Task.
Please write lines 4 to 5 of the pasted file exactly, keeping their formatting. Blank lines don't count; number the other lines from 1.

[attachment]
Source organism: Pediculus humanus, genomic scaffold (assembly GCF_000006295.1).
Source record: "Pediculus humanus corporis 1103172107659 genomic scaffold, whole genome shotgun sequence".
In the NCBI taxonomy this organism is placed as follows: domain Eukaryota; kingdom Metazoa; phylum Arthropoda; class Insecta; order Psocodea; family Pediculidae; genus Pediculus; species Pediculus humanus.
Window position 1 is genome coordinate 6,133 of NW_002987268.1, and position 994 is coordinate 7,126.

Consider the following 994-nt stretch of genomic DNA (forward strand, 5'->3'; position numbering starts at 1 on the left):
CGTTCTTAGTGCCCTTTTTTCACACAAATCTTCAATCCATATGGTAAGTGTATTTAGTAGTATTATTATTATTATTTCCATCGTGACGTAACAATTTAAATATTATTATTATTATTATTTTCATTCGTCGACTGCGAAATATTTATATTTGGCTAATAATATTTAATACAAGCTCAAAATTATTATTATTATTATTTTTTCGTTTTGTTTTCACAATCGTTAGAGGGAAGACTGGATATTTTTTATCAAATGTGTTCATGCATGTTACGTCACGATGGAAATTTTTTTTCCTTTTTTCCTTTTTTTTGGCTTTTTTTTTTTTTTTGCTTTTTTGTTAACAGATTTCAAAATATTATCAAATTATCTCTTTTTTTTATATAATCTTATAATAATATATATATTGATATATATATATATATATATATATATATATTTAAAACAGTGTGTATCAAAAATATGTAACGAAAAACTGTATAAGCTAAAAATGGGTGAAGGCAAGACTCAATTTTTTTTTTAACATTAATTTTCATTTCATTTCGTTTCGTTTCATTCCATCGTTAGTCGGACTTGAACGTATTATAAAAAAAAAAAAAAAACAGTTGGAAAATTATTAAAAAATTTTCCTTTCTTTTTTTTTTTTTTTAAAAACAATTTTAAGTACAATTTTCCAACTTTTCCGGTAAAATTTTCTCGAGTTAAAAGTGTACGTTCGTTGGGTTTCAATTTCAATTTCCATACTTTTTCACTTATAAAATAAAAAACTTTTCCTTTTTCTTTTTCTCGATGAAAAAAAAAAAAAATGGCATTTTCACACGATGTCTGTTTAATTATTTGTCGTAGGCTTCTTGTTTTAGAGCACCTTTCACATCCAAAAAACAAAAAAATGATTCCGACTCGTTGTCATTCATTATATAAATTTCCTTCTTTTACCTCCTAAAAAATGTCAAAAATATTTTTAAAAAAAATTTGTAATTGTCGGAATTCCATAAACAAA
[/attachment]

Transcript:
Window position 1 is genome coordinate 6,133 of NW_002987268.1, and position 994 is coordinate 7,126.

Consider the following 994-nt stretch of genomic DNA (forward strand, 5'->3'; position numbering starts at 1 on the left):